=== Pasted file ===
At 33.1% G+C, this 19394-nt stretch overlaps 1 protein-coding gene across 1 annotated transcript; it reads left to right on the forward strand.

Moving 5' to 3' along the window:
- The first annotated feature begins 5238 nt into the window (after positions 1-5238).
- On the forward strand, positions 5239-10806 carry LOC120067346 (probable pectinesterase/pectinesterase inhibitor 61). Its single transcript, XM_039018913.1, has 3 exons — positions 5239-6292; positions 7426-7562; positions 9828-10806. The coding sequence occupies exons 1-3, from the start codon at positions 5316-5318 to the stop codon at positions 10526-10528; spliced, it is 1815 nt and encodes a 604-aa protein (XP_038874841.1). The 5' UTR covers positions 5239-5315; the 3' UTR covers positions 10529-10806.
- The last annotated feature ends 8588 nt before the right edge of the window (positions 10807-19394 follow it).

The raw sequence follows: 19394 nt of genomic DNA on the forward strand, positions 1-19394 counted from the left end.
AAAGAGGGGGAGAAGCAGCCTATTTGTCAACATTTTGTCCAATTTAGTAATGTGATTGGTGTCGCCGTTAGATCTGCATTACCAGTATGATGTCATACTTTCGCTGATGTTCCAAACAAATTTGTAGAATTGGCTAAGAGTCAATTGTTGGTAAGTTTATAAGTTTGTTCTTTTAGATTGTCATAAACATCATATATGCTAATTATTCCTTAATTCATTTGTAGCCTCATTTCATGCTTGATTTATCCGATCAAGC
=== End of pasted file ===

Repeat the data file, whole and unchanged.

At 33.1% G+C, this 19394-nt stretch overlaps 1 protein-coding gene across 1 annotated transcript; it reads left to right on the forward strand.

Moving 5' to 3' along the window:
- The first annotated feature begins 5238 nt into the window (after positions 1-5238).
- On the forward strand, positions 5239-10806 carry LOC120067346 (probable pectinesterase/pectinesterase inhibitor 61). Its single transcript, XM_039018913.1, has 3 exons — positions 5239-6292; positions 7426-7562; positions 9828-10806. The coding sequence occupies exons 1-3, from the start codon at positions 5316-5318 to the stop codon at positions 10526-10528; spliced, it is 1815 nt and encodes a 604-aa protein (XP_038874841.1). The 5' UTR covers positions 5239-5315; the 3' UTR covers positions 10529-10806.
- The last annotated feature ends 8588 nt before the right edge of the window (positions 10807-19394 follow it).

The raw sequence follows: 19394 nt of genomic DNA on the forward strand, positions 1-19394 counted from the left end.
AAAGAGGGGGAGAAGCAGCCTATTTGTCAACATTTTGTCCAATTTAGTAATGTGATTGGTGTCGCCGTTAGATCTGCATTACCAGTATGATGTCATACTTTCGCTGATGTTCCAAACAAATTTGTAGAATTGGCTAAGAGTCAATTGTTGGTAAGTTTATAAGTTTGTTCTTTTAGATTGTCATAAACATCATATATGCTAATTATTCCTTAATTCATTTGTAGCCTCATTTCATGCTTGATTTATCCGATCAAGC